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Movie Review

Sunshine Cleaning

Though the premise is morbid, the quirky Sunshine Cleaning left a bright spot on my mind, thanks to the fine performances by Amy Adams and Emily Blunt as sisters who, despite not seeing eye-to-eye, become business partners in a cut-rate cleaning service that caters to tidying up after bloody accidents, crimes, suicides, and other deaths. Adams plays Rose, a former head cheerleader, now a single mom, ashamed of her current circumstances. She's poor, drives a crappy car, and works as a maid to pay the bills. She's in love with a married cop, Mac (Steve Zahn), who of course will never leave his wife. And she's compelled to pull her supersmart 8-year-old son, Oscar (Jason Spevack), out of a school that's insisting he be medicated to curb his disruptive behavior. After Mac suggests she go into the lucrative business of cleaning up crime scenes, Rose finds herself in a financial bind that leads her to do just that. Blunt plays the directionless Norah, Rose's younger sister, who is roped into joining the new family business. As expected, the job is disgusting, but to the sisters' and audience's surprise, there is satisfaction to be found in this dirty work.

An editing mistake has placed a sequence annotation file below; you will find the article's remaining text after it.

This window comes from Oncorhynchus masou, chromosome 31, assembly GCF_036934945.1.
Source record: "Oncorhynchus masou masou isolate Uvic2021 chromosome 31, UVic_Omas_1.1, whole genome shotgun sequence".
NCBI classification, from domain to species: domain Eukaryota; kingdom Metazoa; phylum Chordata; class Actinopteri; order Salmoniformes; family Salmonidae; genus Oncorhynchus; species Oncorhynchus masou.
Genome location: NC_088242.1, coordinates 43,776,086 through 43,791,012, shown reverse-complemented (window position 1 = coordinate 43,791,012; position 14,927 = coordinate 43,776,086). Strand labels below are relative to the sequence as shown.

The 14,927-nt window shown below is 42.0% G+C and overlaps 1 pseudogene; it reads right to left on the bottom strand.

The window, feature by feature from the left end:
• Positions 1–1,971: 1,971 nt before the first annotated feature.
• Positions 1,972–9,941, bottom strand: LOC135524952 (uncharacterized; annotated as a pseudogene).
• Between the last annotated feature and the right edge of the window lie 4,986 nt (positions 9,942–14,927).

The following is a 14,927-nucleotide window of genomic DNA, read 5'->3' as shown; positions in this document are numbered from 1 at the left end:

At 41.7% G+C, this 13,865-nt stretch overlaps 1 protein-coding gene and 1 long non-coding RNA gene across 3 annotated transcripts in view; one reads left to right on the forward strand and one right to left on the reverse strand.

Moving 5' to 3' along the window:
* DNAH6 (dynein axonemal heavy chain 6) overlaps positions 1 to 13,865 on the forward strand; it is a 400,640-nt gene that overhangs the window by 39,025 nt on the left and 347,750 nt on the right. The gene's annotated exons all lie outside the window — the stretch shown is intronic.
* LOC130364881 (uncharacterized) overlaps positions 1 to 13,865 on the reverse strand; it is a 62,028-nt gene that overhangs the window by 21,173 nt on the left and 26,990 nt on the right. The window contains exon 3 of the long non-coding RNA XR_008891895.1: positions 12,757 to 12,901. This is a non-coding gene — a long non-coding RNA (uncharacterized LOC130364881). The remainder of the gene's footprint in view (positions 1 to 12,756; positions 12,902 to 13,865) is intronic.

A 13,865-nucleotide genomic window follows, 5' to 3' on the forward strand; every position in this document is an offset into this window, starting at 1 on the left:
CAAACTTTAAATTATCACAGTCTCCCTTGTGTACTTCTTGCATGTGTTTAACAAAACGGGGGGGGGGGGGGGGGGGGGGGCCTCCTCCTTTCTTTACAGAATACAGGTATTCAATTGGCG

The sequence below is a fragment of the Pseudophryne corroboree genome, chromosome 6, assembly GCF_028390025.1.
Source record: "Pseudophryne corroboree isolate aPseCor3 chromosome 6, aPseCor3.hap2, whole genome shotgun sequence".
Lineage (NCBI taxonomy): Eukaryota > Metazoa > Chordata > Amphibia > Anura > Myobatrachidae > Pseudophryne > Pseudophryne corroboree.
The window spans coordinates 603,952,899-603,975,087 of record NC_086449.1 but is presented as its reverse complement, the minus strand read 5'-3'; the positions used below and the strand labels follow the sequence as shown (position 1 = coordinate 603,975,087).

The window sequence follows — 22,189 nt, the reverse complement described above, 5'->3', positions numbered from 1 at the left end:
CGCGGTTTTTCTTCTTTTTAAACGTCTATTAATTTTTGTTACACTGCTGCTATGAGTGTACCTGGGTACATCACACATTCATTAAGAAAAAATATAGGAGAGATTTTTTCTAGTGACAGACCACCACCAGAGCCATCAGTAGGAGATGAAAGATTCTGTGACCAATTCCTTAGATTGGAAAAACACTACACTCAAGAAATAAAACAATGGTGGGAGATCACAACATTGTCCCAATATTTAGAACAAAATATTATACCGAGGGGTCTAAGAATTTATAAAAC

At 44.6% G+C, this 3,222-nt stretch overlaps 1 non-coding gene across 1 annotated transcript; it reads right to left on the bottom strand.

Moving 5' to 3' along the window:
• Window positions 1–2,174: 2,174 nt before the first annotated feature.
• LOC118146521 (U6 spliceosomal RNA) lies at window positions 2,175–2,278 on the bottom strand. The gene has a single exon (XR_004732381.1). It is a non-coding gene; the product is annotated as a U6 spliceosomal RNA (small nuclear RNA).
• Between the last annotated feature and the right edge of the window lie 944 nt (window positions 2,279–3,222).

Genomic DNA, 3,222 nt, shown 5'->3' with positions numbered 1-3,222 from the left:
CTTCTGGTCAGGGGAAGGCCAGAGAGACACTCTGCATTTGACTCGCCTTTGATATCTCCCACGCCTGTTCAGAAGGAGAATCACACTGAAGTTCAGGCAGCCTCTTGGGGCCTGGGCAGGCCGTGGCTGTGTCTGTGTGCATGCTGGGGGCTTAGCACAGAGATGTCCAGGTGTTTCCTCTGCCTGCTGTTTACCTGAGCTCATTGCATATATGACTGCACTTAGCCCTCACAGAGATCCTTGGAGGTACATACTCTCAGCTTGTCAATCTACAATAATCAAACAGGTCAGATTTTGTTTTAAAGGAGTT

Along the way, Rose strikes up an unlikely friendship with the owner of a industrial cleaning supply store, played by Clifton Collins Jr., who stands out in his role as a disabled loner who gets sucked into Rose's chaotic world. Norah seeks out Lynn (24's Mary Lynn Rajskub), a stranger whose photographs Norah finds among a deceased woman's belongings. Alan Arkin plays Rose and Norah's dad, who despite good intentions never seems to deliver on his promises, especially when it comes to his get-rich-quick schemes. While enjoyable to watch, Arkin's character is too reminiscent of the actor's Oscar-winning performance in that other movie with Sunshine in the title. Still, Adams and Blunt are terrific as these dysfunctional sisters and bring humor and pathos to the film. Adams -- who has proven her versatility in recent years with Junebug, Enchanted, and Doubt -- adds a minor but lovely feather to her cap with this role. Blunt, who broke out in The Devil Wears Prada, is clearly on the verge of becoming a leading lady.

Genre: Drama.
Written by: Megan Holley.
Directed by: Christine Jeffs.
Starring: Amy Adams, Emily Blunt, Alan Arkin, Jason Spevack, Steve Zahn, Clifton Collins Jr., Mary Lynn Rajskub.

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